Sometimes labeled “Zimmergate,” the withholding of the e-mails seems more problematic than what anyone might find when they actually read them.
Zimmer is nowhere nearly as political as those who oppose her, but the lack of transparency in her administration and her clear distrust of the press leaves people to question what goes on behind the scenes.

Can you say Congressman Ramos?

State Sen. Nicholas Sacco has come out on the attack lately. In the past, Sacco has always been a behind-the-scenes kind of guy, someone who helped build an organization but did not stand out in front of it.
But lately, his moves have been open and transparent. To get Assemblyman Vincent Prieto named as chair of the Assembly finance committee, Sacco apparently even met with South Jersey political boss George Norcross.
The latest move is to apparently ask Assemblyman Ruben Ramos to consider a run for U.S. House of Representatives in the 13th District, a seat that is currently occupied by Rep. Albio Sires.
This comes at a time when there was supposed peace between Hudson County Democrats after Sacco, Bayonne Mayor Mark Smith, and others met with Sires’ chief of staff, Weehawken Mayor Richard Turner, to smooth over the ruffled feathers left after the West New York election unseated Sacco’s close associate, former Mayor Sal Vega.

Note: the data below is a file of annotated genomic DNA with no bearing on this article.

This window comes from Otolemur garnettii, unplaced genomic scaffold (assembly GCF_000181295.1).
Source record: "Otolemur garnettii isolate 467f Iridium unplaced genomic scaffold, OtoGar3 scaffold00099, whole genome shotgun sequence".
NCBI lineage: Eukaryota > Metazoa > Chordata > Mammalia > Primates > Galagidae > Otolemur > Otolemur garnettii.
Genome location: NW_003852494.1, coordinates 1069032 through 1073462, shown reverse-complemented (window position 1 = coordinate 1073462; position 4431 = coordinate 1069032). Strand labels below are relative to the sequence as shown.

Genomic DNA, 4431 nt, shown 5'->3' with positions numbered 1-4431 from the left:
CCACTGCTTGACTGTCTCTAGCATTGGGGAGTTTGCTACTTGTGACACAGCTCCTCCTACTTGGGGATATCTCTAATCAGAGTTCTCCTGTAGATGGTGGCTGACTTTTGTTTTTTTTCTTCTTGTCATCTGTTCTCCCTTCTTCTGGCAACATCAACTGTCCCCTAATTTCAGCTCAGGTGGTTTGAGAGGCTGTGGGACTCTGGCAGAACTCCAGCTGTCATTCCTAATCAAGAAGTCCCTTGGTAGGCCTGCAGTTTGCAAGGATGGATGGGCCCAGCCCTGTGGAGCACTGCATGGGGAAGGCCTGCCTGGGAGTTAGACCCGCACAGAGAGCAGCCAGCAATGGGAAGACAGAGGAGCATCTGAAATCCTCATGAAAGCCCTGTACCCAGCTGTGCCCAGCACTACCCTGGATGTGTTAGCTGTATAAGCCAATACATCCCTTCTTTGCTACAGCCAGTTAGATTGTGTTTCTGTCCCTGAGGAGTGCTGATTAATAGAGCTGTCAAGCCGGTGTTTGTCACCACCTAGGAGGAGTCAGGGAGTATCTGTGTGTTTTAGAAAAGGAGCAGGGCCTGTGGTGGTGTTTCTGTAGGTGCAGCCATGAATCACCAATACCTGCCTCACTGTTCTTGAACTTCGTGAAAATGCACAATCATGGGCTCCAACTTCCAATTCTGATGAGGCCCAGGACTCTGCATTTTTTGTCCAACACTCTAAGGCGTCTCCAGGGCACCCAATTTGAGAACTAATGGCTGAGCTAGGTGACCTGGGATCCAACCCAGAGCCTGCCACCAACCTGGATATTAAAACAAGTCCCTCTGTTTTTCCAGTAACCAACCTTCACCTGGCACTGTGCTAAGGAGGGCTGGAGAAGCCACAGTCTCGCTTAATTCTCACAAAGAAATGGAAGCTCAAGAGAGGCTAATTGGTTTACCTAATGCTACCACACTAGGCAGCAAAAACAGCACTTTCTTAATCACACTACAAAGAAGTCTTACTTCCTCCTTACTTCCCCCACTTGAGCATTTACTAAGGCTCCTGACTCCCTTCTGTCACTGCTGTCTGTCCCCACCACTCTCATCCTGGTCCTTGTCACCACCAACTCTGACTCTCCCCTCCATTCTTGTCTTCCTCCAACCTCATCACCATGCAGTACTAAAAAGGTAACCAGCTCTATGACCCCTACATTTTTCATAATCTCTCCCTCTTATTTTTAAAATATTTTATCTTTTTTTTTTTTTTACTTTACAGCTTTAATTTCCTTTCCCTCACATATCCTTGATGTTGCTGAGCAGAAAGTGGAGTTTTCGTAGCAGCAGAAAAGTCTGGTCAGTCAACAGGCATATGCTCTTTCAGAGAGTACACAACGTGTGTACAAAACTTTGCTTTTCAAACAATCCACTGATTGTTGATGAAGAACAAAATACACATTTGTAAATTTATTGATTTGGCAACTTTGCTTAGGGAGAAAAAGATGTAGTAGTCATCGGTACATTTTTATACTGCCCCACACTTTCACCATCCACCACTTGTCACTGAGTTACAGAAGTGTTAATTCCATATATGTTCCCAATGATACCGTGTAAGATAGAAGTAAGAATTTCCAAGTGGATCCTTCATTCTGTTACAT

Talking turkey

Ramos has apparently decided to give away turkeys for Thanksgiving, treading a little on state Sen. and Union City Mayor Brian Stack’s turf.
Part of Stack’s lasting legacy will be his holiday tradition of giving away turkeys this time of year, harkening back to an older style of politics that has largely been lost in the new age of consultants and machine-like GOTV (get out the vote) efforts.

Gov. Christie comes to town

Gov. Christopher Christie paid Secaucus a visit on Nov. 17, in part to meet with local school children, but mostly to lay out his agenda for tenure and other educational reforms. Tenure is a concept designed to help stop the hiring and firing of teachers based on whom they support politically. Over the years, it has become a shield that some less than competent teachers have used to keep their jobs when in the private sector they might have been replaced.
The challenge for the clearly political Christie is how to keep politics out of the classroom while still giving managers the ability to provide quality teachers.
Christie recently snubbed Hudson County Assemblyman Jason O’Donnell by holding a photo op in which Christie posed with an infant who has been saved thanks to a law introduced by O’Donnell last year. Based on his own experiences with his own child, O’Donnell pushed to require hospitals to do an inexpensive heart test – which saved the life of another child recently. This prompted Christie to pose for a picture with the child, neglecting to invite or even notify O’Donnell about the affair.